Posts Tagged ‘rape


The Real Ten Commandments

{Updated with an additional link.}

The Ten Commandments of GodStone‘ just didn’t appeal to most folks. Ohh, maybe that’s putting it a bit too diplomatically. Even my friends (yes, there are some) wouldn’t read it. That is, they wouldn’t admit to reading it. I gave my Pastor a copy, and he never had time to read it. For a year. So, I get it – folks don’t like the concept of re-writing The Big Ten. Or maybe they detected a degree of hubris in the title. Gee, it is my version – why not an eponymous title?

Some people simply could have been satisfied with the Bible’s original re-write: it’s either Exodus 20:2-17 or Deuteronomy 5:6-21. Don’t ask me which was first, much less which is closer to being ‘original’. And do not ask me to stick with exactly ten (10, diez, dix) items for my next version. If the Bible can have sundry versions, with miscellaneous numbers of specific shalts and shalt nots, then I can also.

A n d  h e r e  i t  i s .

We usually discuss religious doctrine (I am herein concentrating on my heritage of Christianity) in terms of its official scriptures and their formal interpretations. It’s time to look at the practical reality of Christianity. The following is The Real Ten Commandments – the rules that certain Christians (Lord bless the many for whom this does not apply) actually hold sacred. Well, sacred for application to others, if not for themselves. I also retained some of The Original’s sticky bits. You might want to follow along with one of the Original versions (some folks might be sufficiently lax to think that I am fabricating things), but a more general knowledge of the Bible and Christian behavior is most pertinent.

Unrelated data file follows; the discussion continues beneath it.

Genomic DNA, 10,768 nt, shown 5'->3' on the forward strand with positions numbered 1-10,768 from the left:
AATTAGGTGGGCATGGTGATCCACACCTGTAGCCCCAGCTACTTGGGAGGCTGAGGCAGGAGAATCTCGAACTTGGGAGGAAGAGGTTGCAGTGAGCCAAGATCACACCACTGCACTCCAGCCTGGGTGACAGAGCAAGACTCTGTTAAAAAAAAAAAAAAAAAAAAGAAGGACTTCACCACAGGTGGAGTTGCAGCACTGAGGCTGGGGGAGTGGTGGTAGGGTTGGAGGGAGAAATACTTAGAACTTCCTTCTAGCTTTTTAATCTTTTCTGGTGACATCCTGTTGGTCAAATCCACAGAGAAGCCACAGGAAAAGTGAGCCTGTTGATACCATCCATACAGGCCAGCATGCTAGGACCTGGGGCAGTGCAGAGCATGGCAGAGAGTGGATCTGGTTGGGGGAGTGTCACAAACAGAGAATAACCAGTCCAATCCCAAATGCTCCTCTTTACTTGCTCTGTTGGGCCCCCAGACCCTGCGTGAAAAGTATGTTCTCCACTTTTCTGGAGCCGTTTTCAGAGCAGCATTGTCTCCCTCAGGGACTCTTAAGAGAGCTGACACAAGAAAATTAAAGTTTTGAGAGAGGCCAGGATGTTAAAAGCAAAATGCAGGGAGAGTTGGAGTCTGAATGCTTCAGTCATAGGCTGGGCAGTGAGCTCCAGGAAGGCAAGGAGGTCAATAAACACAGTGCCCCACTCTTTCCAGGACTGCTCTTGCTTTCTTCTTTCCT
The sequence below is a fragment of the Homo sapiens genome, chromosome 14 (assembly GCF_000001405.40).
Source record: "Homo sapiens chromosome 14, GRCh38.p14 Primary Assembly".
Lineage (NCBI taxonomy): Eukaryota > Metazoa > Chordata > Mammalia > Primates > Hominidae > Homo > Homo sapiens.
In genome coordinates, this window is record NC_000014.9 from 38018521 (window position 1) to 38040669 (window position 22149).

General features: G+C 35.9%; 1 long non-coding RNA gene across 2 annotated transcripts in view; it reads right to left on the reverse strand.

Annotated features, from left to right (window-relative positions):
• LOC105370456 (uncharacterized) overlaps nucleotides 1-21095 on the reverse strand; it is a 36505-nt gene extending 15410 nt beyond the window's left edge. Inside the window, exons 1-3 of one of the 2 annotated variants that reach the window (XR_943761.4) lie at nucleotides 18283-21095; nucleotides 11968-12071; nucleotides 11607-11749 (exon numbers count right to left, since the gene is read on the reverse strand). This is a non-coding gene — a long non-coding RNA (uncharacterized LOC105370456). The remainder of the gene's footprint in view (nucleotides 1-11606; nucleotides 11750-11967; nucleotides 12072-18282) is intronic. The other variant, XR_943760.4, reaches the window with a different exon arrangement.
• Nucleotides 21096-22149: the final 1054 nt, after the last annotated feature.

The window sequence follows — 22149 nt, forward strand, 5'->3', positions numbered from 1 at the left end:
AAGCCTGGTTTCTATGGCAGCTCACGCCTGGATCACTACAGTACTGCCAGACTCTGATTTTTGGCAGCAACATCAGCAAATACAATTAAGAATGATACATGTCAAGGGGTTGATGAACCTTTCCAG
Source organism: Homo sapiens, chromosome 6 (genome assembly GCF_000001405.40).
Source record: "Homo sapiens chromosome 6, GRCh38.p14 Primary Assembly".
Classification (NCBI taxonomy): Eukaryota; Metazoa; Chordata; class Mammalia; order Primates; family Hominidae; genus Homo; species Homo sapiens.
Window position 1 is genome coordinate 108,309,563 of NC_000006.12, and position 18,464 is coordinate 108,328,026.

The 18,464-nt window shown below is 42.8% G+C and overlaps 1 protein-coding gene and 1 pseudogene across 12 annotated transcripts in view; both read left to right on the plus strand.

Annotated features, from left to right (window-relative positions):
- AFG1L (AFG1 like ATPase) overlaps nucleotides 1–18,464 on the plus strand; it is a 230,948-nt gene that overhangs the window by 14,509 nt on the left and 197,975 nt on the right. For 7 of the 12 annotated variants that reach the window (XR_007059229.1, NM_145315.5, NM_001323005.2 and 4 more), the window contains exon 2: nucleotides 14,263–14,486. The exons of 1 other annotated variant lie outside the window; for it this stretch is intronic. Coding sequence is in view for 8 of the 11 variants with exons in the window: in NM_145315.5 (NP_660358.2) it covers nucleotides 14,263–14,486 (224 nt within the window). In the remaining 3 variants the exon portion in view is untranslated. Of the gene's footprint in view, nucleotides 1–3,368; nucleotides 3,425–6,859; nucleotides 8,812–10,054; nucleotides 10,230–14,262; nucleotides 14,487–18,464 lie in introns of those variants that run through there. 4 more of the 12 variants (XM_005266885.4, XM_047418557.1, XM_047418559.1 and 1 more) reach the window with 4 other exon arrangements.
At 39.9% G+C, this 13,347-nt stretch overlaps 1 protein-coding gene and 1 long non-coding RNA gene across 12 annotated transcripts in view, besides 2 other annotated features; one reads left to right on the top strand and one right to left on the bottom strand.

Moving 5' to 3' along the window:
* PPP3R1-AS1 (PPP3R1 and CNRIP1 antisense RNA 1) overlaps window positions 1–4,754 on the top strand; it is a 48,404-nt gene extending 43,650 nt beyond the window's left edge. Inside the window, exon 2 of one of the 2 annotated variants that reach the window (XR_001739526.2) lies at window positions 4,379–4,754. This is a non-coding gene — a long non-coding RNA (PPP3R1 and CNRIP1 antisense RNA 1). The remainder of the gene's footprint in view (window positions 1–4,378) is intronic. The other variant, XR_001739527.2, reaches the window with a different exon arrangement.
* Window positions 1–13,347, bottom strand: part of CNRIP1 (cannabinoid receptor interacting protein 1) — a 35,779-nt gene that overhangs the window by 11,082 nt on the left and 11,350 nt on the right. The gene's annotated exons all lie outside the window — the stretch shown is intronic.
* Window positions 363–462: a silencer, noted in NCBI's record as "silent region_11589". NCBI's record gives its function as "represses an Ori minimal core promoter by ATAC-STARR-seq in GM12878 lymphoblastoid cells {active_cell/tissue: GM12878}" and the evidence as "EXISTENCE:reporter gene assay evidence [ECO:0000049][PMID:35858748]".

1. God is a jealous, spiteful, vengeful god. Thou shalt have no other gods before me.
  2. Thou shalt not make idols. Building oversized mansions and driving overpowered cars doesn’t count.
  3. Thou shalt not worship the idols that you make. If you do, you’ll probably get away with it, but your kids will get screwed.
  4. If you love Me, a thousand generations will have it easy. If any of them crosses me, the deal’s off.
  5. Thou shalt not use the name of God in vain. If you can get some profit or manipulate someone by doing so, you’re golden.
  6. Observe the Sabbath Day, or whatever day that you feel like substituting, and keep it holy so the football game or round of golf will be guilt-free fun.
  7. For six days thou shalt labor, since you’re gonna count Saturday fishing as work. You, your family, visitors, livestock, and male and female slaves shall take it easy. You can decide whether the hermaphrodite slaves can participate.